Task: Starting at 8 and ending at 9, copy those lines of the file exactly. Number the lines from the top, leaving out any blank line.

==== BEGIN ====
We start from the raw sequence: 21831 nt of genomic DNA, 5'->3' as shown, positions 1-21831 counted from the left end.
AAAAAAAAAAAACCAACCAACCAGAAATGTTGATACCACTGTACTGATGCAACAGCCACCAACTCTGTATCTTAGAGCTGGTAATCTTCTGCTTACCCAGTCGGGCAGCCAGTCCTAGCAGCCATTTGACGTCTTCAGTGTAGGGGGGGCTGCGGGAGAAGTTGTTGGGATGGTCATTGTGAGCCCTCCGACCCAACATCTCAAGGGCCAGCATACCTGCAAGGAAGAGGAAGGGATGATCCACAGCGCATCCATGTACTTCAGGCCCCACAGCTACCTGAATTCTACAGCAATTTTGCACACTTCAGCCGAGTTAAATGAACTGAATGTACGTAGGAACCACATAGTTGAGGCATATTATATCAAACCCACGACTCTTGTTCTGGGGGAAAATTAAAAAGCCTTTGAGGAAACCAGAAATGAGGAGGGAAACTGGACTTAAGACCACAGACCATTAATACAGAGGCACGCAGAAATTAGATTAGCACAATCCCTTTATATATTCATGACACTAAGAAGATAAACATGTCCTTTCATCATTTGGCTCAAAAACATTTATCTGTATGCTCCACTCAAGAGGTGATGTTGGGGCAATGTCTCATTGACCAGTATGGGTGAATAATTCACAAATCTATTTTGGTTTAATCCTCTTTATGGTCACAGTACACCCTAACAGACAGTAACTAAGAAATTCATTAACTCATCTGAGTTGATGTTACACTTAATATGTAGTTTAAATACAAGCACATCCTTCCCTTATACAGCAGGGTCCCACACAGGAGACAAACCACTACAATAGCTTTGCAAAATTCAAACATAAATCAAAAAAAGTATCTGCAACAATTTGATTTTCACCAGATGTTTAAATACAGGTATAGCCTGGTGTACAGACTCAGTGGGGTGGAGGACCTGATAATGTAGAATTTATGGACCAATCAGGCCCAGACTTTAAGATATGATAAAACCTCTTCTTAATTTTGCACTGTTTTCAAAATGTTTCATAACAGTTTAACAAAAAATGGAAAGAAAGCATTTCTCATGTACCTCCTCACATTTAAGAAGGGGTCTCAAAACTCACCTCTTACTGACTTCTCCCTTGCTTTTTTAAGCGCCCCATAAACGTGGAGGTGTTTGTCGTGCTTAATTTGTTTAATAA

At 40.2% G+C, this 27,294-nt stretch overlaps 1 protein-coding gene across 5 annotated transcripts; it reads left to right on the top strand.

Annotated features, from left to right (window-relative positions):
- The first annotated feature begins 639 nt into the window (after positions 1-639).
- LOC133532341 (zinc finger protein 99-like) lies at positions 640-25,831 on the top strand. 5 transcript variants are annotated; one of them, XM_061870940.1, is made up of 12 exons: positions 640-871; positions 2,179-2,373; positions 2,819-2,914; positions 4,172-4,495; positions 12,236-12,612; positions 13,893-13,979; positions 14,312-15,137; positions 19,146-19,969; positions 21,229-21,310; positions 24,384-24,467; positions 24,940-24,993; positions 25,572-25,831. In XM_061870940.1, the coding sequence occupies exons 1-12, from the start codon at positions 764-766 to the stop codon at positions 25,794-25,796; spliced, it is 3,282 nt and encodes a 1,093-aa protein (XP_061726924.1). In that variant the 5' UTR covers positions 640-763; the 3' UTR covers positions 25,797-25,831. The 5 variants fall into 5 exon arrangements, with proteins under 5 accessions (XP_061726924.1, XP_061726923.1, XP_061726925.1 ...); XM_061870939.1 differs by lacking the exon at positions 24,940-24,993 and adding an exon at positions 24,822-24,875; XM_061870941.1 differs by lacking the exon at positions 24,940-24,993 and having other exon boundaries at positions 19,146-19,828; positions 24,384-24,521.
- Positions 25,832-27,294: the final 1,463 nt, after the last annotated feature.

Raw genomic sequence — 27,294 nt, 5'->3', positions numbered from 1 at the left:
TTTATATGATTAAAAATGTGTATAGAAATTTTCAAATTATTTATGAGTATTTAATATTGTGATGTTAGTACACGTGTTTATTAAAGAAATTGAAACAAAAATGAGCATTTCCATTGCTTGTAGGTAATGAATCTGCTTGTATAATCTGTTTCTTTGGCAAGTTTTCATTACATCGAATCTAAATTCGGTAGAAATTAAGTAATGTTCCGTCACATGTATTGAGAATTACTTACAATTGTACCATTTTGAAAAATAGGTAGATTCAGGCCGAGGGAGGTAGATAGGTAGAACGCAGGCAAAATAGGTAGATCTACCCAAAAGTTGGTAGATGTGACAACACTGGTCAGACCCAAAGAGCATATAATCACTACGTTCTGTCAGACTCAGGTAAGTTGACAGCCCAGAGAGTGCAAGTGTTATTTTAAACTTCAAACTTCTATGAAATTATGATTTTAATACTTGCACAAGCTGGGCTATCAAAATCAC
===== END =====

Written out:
Raw genomic sequence — 27,294 nt, 5'->3', positions numbered from 1 at the left:
TTTATATGATTAAAAATGTGTATAGAAATTTTCAAATTATTTATGAGTATTTAATATTGTGATGTTAGTACACGTGTTTATTAAAGAAATTGAAACAAAAATGAGCATTTCCATTGCTTGTAGGTAATGAATCTGCTTGTATAATCTGTTTCTTTGGCAAGTTTTCATTACATCGAATCTAAATTCGGTAGAAATTAAGTAATGTTCCGTCACATGTATTGAGAATTACTTACAATTGTACCATTTTGAAAAATAGGTAGATTCAGGCCGAGGGAGGTAGATAGGTAGAACGCAGGCAAAATAGGTAGATCTACCCAAAAGTTGGTAGATGTGACAACACTGGTCAGACCCAAAGAGCATATAATCACTACGTTCTGTCAGACTCAGGTAAGTTGACAGCCCAGAGAGTGCAAGTGTTATTTTAAACTTCAAACTTCTATGAAATTATGATTTTAATACTTGCACAAGCTGGGCTATCAAAATCAC